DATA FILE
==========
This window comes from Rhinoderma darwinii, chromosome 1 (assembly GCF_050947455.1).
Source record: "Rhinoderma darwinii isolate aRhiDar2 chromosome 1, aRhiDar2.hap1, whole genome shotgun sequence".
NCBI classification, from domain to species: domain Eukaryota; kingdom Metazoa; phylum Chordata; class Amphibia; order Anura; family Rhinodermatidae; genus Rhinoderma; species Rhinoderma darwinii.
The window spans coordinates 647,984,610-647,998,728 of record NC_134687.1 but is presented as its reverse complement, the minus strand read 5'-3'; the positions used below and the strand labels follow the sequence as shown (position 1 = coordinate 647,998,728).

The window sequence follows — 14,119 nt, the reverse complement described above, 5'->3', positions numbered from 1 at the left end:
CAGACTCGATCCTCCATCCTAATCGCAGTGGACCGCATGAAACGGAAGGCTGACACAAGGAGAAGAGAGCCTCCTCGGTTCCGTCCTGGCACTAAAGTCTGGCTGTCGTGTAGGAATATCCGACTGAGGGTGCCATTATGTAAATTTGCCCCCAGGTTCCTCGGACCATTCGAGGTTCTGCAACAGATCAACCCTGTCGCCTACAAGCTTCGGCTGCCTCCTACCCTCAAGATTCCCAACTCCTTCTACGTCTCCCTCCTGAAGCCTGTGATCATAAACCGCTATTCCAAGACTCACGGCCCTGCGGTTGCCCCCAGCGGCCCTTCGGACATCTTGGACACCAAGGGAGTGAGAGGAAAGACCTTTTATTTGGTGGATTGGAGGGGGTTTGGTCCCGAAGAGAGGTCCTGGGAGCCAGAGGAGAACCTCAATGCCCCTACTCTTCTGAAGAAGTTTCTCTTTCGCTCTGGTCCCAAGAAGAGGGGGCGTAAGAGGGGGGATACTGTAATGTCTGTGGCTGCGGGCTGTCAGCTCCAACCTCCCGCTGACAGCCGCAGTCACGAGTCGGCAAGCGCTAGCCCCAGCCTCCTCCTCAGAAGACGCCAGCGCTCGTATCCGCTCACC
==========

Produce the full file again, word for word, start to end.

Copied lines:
This window comes from Rhinoderma darwinii, chromosome 1 (assembly GCF_050947455.1).
Source record: "Rhinoderma darwinii isolate aRhiDar2 chromosome 1, aRhiDar2.hap1, whole genome shotgun sequence".
NCBI classification, from domain to species: domain Eukaryota; kingdom Metazoa; phylum Chordata; class Amphibia; order Anura; family Rhinodermatidae; genus Rhinoderma; species Rhinoderma darwinii.
The window spans coordinates 647,984,610-647,998,728 of record NC_134687.1 but is presented as its reverse complement, the minus strand read 5'-3'; the positions used below and the strand labels follow the sequence as shown (position 1 = coordinate 647,998,728).

The window sequence follows — 14,119 nt, the reverse complement described above, 5'->3', positions numbered from 1 at the left end:
CAGACTCGATCCTCCATCCTAATCGCAGTGGACCGCATGAAACGGAAGGCTGACACAAGGAGAAGAGAGCCTCCTCGGTTCCGTCCTGGCACTAAAGTCTGGCTGTCGTGTAGGAATATCCGACTGAGGGTGCCATTATGTAAATTTGCCCCCAGGTTCCTCGGACCATTCGAGGTTCTGCAACAGATCAACCCTGTCGCCTACAAGCTTCGGCTGCCTCCTACCCTCAAGATTCCCAACTCCTTCTACGTCTCCCTCCTGAAGCCTGTGATCATAAACCGCTATTCCAAGACTCACGGCCCTGCGGTTGCCCCCAGCGGCCCTTCGGACATCTTGGACACCAAGGGAGTGAGAGGAAAGACCTTTTATTTGGTGGATTGGAGGGGGTTTGGTCCCGAAGAGAGGTCCTGGGAGCCAGAGGAGAACCTCAATGCCCCTACTCTTCTGAAGAAGTTTCTCTTTCGCTCTGGTCCCAAGAAGAGGGGGCGTAAGAGGGGGGATACTGTAATGTCTGTGGCTGCGGGCTGTCAGCTCCAACCTCCCGCTGACAGCCGCAGTCACGAGTCGGCAAGCGCTAGCCCCAGCCTCCTCCTCAGAAGACGCCAGCGCTCGTATCCGCTCACC